Jennifer Garner: Um-hum. Right. Even little things like you can’t really say gosh, because that’s a derivative of God, which you’d never use because he didn’t exist. You know, it’s stuff like that. It really touches your language and the way you use language in a million different ways.

Drew: It’s very layered. It’s not like any comedy I can think of. And has it been… it’s sort of mentioned that it’s a kind of a lot of improvisation in this, too. This is something where’s it’s fairly rigorously…

Jennifer Garner: Yeah, we kind of… look, if a script is this good you’re so grateful. You memorize it and you say every um and every the and every, you know? I was telling them over the weekend I would work on… last night, I couldn’t sleep I was so excited, because you just never have a scene, an 8-page scene that you love to do. I mean…

Drew: It’s a huge scene.

Jennifer Garner: Yeah, you just never have that. And I had worked on it so much over the weekend that I was like, “I get to do it. What’s it going to be?” like a little like, you know, before my first day of school.

Drew: In terms of preparation, they said they don’t do a lot of rehearsal for it, so it was literally just jump in and figure it out on the fly.

Jennifer Garner: Mmm-hmm.

Drew: Now how’s it… because it’s an unusual situation, having two directors.

Jennifer Garner: Mmm-hmm.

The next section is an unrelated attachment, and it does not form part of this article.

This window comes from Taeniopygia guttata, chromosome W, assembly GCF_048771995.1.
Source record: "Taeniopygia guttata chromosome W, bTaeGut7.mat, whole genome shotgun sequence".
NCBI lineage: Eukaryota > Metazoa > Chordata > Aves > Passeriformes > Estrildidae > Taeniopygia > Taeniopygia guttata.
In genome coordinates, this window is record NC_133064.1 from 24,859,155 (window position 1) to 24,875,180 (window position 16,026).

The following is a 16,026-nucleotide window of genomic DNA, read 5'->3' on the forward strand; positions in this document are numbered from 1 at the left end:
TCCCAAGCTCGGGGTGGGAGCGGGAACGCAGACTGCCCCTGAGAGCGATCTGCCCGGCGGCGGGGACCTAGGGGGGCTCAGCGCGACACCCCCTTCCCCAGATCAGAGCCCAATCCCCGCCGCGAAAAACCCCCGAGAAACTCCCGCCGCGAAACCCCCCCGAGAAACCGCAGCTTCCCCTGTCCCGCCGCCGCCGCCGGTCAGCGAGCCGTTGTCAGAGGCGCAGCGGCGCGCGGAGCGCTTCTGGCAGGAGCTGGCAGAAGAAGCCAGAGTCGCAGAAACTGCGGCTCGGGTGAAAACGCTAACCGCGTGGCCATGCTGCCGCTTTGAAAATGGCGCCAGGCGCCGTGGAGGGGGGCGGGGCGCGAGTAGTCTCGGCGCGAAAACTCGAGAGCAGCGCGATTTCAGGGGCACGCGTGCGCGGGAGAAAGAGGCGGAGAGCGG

Drew: How has it been? Do you find they’re of one mind?

Jennifer Garner: Seamless, yeah. That’s never been an issue. They both have great ideas, and they seem to finish each others sentences, and I’ll take a note from anyone if they give good notes. So the more the merrier.

Drew: It’s always strange that the DGA is so down on the idea of dual directors.

Jennifer Garner: I know.

Drew: You have to fight to be able to do it. Not quite sure how they accomplished this, but…

Jennifer Garner: It’s not a DGA movie.

Drew: Well, that would definitely make it easy. But it seems to me, especially if they wrote it together, that they’d be a very unified front.

Jennifer Garner: Yeah, definitely. There is. I’ve never even thought about it.

Drew: Coming off of… because this is the second sort of stylized, in terms of verbal approach, comedy you’ve done recently. Obviously “Juno” was very particular and it’s Diablo Cody’s voice. By the way, I think you were the soul of that movie.